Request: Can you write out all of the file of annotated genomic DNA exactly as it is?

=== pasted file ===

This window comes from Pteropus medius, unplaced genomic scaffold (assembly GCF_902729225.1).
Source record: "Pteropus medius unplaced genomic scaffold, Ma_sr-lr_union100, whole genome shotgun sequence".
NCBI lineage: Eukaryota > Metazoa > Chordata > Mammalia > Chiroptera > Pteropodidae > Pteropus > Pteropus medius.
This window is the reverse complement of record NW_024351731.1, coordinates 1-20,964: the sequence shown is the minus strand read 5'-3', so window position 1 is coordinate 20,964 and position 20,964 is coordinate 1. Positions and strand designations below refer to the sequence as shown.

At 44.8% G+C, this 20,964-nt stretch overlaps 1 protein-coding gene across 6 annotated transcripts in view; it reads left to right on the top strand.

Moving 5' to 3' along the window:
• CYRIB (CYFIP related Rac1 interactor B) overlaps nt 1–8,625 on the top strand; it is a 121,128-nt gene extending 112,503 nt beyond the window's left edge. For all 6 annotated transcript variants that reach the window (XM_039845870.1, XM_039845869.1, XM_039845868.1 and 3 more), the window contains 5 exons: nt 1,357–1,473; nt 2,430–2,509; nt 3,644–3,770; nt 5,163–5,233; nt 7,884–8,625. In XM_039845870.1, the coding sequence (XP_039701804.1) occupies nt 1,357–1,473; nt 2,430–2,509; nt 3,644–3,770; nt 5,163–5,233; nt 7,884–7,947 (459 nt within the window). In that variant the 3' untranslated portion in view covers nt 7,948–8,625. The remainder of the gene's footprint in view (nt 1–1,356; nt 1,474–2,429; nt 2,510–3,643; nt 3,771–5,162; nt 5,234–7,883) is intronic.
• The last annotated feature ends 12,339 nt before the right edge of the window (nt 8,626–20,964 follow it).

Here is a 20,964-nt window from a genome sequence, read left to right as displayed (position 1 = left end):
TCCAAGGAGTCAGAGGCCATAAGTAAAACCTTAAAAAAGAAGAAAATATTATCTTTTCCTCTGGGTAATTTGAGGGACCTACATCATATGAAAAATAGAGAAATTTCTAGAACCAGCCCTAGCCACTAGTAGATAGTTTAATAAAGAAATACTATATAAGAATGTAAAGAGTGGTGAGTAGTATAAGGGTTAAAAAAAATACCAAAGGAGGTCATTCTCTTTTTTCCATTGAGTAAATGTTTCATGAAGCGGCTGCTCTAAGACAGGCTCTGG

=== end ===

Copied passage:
This window comes from Pteropus medius, unplaced genomic scaffold (assembly GCF_902729225.1).
Source record: "Pteropus medius unplaced genomic scaffold, Ma_sr-lr_union100, whole genome shotgun sequence".
NCBI lineage: Eukaryota > Metazoa > Chordata > Mammalia > Chiroptera > Pteropodidae > Pteropus > Pteropus medius.
This window is the reverse complement of record NW_024351731.1, coordinates 1-20,964: the sequence shown is the minus strand read 5'-3', so window position 1 is coordinate 20,964 and position 20,964 is coordinate 1. Positions and strand designations below refer to the sequence as shown.

At 44.8% G+C, this 20,964-nt stretch overlaps 1 protein-coding gene across 6 annotated transcripts in view; it reads left to right on the top strand.

Moving 5' to 3' along the window:
• CYRIB (CYFIP related Rac1 interactor B) overlaps nt 1–8,625 on the top strand; it is a 121,128-nt gene extending 112,503 nt beyond the window's left edge. For all 6 annotated transcript variants that reach the window (XM_039845870.1, XM_039845869.1, XM_039845868.1 and 3 more), the window contains 5 exons: nt 1,357–1,473; nt 2,430–2,509; nt 3,644–3,770; nt 5,163–5,233; nt 7,884–8,625. In XM_039845870.1, the coding sequence (XP_039701804.1) occupies nt 1,357–1,473; nt 2,430–2,509; nt 3,644–3,770; nt 5,163–5,233; nt 7,884–7,947 (459 nt within the window). In that variant the 3' untranslated portion in view covers nt 7,948–8,625. The remainder of the gene's footprint in view (nt 1–1,356; nt 1,474–2,429; nt 2,510–3,643; nt 3,771–5,162; nt 5,234–7,883) is intronic.
• The last annotated feature ends 12,339 nt before the right edge of the window (nt 8,626–20,964 follow it).

Here is a 20,964-nt window from a genome sequence, read left to right as displayed (position 1 = left end):
TCCAAGGAGTCAGAGGCCATAAGTAAAACCTTAAAAAAGAAGAAAATATTATCTTTTCCTCTGGGTAATTTGAGGGACCTACATCATATGAAAAATAGAGAAATTTCTAGAACCAGCCCTAGCCACTAGTAGATAGTTTAATAAAGAAATACTATATAAGAATGTAAAGAGTGGTGAGTAGTATAAGGGTTAAAAAAAATACCAAAGGAGGTCATTCTCTTTTTTCCATTGAGTAAATGTTTCATGAAGCGGCTGCTCTAAGACAGGCTCTGG